For our children, this could be notes we leave on a mini white board, the weekly schedule for everybody’s extra-curricular activities, a list of items to buy. It can also be more personally directed to your child such as a note on the bathroom mirror, or on a mini white board on the dinner table, jokes and sweet notes we leave in their lunch boxes, etc.
2) Reading aloud: We can read a story by taking turns so that our children reads part of the story and we read the rest. We need to judge how much our children want to read, and keep the experience enjoyable. If this means that we read 99% (or even 100%), so be it. This is still an opportunity for them to enjoy stories in our home language(s).
As a result, they will be exposed to stories in our language(s) and will know that there are fun and interesting books in our home languages too.
They will also be more likely to pick up the books we enjoy together when they are on their own. Indeed, if they are struggling to read (or are self-conscious of the fact that they cannot read as fast as us), they might be reluctant to read with / in front of us. They might however not mind reading it again on their own or to their little siblings.
Challenge #3: Loving to read but being reluctant to write
Reading “only” requires us to recognise the letters / graphemes / characters / words. On the other hand, writing demands much more accuracy. Our children might therefore happily read a book in our home language but be reluctant to write in it.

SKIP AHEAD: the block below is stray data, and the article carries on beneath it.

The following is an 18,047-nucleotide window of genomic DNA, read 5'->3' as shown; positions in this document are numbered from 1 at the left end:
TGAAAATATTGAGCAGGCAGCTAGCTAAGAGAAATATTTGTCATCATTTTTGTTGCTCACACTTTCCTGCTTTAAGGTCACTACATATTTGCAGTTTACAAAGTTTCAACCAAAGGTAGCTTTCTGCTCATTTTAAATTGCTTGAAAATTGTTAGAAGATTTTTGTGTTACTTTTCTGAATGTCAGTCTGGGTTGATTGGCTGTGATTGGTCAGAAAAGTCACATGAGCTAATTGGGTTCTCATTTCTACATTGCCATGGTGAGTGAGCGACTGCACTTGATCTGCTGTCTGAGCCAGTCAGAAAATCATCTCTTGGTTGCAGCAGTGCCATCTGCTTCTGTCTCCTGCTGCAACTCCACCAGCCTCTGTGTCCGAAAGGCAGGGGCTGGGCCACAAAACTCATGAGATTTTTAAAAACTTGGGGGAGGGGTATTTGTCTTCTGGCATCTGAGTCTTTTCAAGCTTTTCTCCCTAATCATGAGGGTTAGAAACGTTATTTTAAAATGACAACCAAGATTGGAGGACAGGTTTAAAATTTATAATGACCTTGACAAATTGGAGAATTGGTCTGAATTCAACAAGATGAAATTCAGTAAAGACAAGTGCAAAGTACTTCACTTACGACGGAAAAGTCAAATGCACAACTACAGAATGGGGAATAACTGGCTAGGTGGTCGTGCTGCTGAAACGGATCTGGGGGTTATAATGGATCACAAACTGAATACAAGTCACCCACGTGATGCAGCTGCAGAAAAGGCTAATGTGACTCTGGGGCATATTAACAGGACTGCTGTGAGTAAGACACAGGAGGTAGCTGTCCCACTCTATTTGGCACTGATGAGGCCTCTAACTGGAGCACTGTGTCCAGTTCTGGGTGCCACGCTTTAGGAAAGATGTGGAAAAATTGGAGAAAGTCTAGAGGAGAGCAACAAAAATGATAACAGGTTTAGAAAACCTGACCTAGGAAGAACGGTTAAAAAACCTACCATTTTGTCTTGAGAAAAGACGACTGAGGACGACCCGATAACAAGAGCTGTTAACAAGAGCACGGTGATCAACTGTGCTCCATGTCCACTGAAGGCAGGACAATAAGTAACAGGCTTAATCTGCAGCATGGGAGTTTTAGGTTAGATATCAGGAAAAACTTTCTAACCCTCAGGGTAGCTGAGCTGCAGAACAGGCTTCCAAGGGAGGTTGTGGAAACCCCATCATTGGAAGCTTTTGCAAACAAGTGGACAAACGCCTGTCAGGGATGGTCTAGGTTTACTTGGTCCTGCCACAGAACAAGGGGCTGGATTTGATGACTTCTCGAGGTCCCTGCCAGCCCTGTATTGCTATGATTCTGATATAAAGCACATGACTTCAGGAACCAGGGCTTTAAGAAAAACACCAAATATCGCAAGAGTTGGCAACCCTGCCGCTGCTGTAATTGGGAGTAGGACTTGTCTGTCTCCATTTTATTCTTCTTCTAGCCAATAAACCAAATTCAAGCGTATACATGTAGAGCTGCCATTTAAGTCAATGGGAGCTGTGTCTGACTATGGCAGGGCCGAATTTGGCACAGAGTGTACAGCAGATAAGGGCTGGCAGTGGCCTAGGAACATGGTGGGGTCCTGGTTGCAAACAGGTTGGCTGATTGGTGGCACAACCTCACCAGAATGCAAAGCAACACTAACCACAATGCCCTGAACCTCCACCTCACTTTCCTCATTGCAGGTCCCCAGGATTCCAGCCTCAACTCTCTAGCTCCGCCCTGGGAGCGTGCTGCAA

The first step, as mentioned in a previous post, is to build our children’s confidence in writing. As mentioned in this blog post, copying an example, or from a template can be an excellent way to achieve this.
Another important aspect is to find a purposeful writing activity. At the beginning of this post, we have mentioned how games could be a great motivator as our children experience an immediate reward (i.e.: the joy of playing the game and/or winning) – Click here to find more ideas in The Parents’ Guide to Raising Multi-literate Children.
The purpose can also be found in communicating with family and friends abroad with whom our children generally speak in the home language (Be careful! Voice notes as well as video calls might look like an easier option for our children…)
If our children enjoy reading and can already write relatively confidently but lack the motivation or the purpose to write in their home language, we can, for example, offer them “credit” to buy new books for every review written. The reviews could be written for books in the home language to justify the use of the home language (and is greatly appreciated by authors!)
They would therefore read and then write in the home language. I will let you judge how much “credit” a review is worth.
Please note that reviews are not that easy to write. Therefore, providing a template or an example will be very useful. We can also brainstorm together what to write. We then write it, and ask our children to copy it. We can of course ask them how to spell some words, or how some adjectives end (for languages were adjectives change according to the nouns they describe) to reinforce their knowledge of the rules that govern our written language(s).
With time, our children will become more confident, and we can then ask them to write, and assist them by answering their questions when they are hesitating. This is also a great opportunity to show our children how to use dictionaries and other tools to help them write.
Are you encountering any challenges on this multi-literacy journey? Let me know in the comments below.